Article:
Steve Bannon leaves Trump's White House by 'mutual agreement'

U.S. President Donald Trump's chief strategist Steve Bannon's days in the administration are over by "mutual agreement," the White House says.

Prior to joining administration, Bannon helped found influential Breitbart News site

White House strategist Steve Bannon's last day at the White House was Friday, in what a spokesperson said was a 'mutually agreed' departure. (Joshua Roberts/Reuters)

Chief strategist Steve Bannon's days in the White House are over.

Bannon, 63, had been a key adviser to U.S. President Donald Trump's general election campaign and a forceful but contentious presence in a divided White House.

"White House Chief of Staff John Kelly and Steve Bannon have mutually agreed today would be Steve's last day," White House spokesperson Sarah Sanders said in a statement. "We are grateful for his service and wish him the best."

The statement came out shortly after The Associated Press and New York Times reported, citing anonymous sources, that his departure was imminent.

It wasn't immediately clear if Bannon resigned or was fired. The New York Times had reported that Bannon gave a letter of resignation earlier this month, but numerous media reports state he was fired or pushed out.

Citing an anonymous source, the Washington Post reported Bannon's departure was solely Kelly's decision. 

The former leader of conservative Breitbart News has pushed Trump to follow through with his campaign promises. But he's also sparred with some of Trump's closest advisers, sources have told The Associated Press, including son-in-law Jared Kushner.

Bannon, left, and Trump's son-in-law, Jared Kushner, right, reportedly had clashes before Bannon's departure Friday. (Kevin Lamarque/Reuters)

When Kelly took over from Reince Preibus as chief of staff, he was said to be undertaking a review of administration personnel, leaving Bannon's future in doubt.

The president refused to give a vote of confidence during his freewheeling news conference Tuesday.

"He's a good person. He actually gets very unfair press in that regard," Trump said. "But we'll see what happens with Mr. Bannon."

Bannon was viewed by many as Trump's connection to his base of most-committed voters and the protector of the disruptive, conservative agenda that propelled the celebrity businessman to the White House.

"It's a tough pill to swallow if Steve is gone, because you have a Republican West Wing that's filled with generals and Democrats," said former campaign strategist Sam Nunberg, shortly before the news of Bannon's departure broke. "It would feel like the twilight zone."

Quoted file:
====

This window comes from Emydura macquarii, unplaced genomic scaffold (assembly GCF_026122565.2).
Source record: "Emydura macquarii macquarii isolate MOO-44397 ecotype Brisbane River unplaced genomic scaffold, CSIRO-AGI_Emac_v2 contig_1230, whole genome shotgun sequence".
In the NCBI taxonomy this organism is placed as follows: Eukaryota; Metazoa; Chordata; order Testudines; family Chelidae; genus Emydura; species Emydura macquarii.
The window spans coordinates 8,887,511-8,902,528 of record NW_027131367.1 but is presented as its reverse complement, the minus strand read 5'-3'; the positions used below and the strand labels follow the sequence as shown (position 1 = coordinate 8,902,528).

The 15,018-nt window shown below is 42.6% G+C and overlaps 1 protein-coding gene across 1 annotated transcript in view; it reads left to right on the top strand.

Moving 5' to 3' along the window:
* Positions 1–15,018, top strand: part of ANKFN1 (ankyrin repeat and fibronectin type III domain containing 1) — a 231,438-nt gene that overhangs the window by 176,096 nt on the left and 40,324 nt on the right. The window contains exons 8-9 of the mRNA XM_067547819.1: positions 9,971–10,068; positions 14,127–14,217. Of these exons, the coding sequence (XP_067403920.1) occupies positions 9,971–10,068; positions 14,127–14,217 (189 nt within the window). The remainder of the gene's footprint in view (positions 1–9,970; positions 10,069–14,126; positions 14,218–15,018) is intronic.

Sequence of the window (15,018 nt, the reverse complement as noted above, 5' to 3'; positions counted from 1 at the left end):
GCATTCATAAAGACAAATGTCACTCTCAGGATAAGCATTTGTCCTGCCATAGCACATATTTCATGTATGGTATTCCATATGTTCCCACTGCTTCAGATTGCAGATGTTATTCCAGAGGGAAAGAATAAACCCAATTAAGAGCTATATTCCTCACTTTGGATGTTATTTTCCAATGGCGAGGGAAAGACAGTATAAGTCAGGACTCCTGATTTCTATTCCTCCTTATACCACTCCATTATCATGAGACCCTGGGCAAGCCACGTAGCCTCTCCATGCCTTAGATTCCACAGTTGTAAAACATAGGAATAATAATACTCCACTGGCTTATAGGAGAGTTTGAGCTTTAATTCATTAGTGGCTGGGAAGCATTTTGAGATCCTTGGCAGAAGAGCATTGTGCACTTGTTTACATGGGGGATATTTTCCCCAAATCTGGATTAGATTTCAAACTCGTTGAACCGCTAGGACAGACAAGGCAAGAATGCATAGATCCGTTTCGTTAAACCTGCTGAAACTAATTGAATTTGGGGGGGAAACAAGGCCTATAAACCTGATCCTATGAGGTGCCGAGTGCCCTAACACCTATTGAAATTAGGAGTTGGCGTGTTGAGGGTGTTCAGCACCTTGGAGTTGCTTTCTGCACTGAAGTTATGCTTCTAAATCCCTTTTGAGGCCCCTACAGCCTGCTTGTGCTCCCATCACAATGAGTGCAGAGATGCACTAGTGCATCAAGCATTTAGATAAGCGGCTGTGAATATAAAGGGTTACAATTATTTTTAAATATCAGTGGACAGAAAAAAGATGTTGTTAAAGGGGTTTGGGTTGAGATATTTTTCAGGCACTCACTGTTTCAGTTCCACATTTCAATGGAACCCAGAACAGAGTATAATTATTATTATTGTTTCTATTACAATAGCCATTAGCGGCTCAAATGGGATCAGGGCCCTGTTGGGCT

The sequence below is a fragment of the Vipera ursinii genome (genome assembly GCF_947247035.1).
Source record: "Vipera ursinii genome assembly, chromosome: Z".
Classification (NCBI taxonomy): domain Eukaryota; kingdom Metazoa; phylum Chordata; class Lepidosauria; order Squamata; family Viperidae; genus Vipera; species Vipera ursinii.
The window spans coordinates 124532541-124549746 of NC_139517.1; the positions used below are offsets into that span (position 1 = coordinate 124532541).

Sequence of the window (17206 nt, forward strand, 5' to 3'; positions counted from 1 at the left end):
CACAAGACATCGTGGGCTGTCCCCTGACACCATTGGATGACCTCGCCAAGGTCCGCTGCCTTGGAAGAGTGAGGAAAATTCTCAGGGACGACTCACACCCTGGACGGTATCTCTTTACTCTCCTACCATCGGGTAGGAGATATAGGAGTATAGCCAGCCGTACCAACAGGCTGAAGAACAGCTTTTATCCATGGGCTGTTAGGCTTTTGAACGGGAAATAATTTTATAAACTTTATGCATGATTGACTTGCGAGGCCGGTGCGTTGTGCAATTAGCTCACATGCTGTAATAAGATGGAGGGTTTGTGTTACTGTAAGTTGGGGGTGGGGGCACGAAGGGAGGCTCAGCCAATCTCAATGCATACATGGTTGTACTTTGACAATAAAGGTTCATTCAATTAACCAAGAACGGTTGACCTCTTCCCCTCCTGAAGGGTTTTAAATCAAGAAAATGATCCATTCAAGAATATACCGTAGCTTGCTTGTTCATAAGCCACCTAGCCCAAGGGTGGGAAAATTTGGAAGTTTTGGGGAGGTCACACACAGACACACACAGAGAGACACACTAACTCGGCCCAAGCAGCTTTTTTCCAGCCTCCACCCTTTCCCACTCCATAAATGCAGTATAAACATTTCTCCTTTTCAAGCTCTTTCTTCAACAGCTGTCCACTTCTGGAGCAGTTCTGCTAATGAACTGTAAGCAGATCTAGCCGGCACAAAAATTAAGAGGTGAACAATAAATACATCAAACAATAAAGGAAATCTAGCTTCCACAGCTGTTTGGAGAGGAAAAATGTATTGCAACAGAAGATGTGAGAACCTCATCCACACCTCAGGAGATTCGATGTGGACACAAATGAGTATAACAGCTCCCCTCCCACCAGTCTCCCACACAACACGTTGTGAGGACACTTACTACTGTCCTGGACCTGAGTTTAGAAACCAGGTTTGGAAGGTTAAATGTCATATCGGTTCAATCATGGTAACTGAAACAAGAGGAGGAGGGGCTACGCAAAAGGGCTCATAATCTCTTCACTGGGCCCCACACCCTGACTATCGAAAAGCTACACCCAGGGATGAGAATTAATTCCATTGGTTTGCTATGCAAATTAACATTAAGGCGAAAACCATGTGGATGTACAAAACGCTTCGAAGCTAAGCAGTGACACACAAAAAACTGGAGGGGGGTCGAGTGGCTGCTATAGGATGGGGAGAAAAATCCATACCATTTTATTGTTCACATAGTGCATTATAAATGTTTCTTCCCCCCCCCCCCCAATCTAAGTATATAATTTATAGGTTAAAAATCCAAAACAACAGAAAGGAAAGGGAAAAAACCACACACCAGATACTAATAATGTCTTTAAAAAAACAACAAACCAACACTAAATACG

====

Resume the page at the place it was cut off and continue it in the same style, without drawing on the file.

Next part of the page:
Breitbart News says Bannon has returned to the website, back as its executive chairman. Bannon left Breitbart just a little over a year ago to join Trump's presidential campaign.

From Breitbart, there was a dramatic one-word warning.

"#WAR," tweeted Joel B. Pollak, a senior editor at large at the news site.

In his first public remarks after his exit, Bannon said he still backed Trump.

"I'm leaving the White House and going to war for Trump against his opponents, on Capitol Hill, in the media and in corporate America," Bannon told Bloomberg News.

Critical interview

According to the Times, Bannon offered his resignation on Aug. 7. He sounded off earlier this week in an interview with American Prospect magazine, stating that there was no military solution in North Korea, in contrast to declarations of Trump and Defence Secretary James Mattis.

He also said the U.S. is losing an economic war with China, an issue not getting enough attention in the administration. "If we continue to lose it, we're five years away, I think, 10 years at the most, of hitting an inflection point from which we'll never be able to recover."

After serving in the navy, Bannon earned an MBA at Harvard and worked in investment banking. He helped back movies and television shows, his involvement in the sale of Castle Rock Entertainment earning him a stake in the syndication of Seinfeld and other shows.

After the Sept. 11 attacks, Bannon wrote and produced documentaries based on his belief the West was engaged in a clash of civilizations with radical Islam.

Bannon is shown with then White House chief of staff Reince Priebus on March 17. Both are among a number of high-profile departures in the first seven months of the Trump administration. (Jim Bourg/Reuters)

While hosting Trump on his Sirius XM radio show in 2015, he also lamented the presence of foreign-born tech professionals in California.

"When two-thirds or three-quarters of the CEOs in Silicon Valley are from South Asia or from Asia, I think … a country is more than an economy. We're a civic society," said Bannon.

Democratic House minority leader Nancy Pelosi welcomed the move, but said that Trump's "repulsive policies" are the biggest problem in the White House.

Bannon becomes the latest departure amid a number of resignations and firings in the first seven months of the Trump administration. They include:

  • Sally Yates, acting attorney general.
  • Michael Flynn, national security adviser.
  • James Comey, FBI director.
  • Mike Dubke, communications director.
  • Sean Spicer, press secretary.
  • Reince Priebus, chief of staff.
  • Anthony Scaramucci, communications director.
  • Josh Pitcock, vice-president's chief of staff.
  • Walter Shaub, head of the government ethics office.

With files from The Associated Press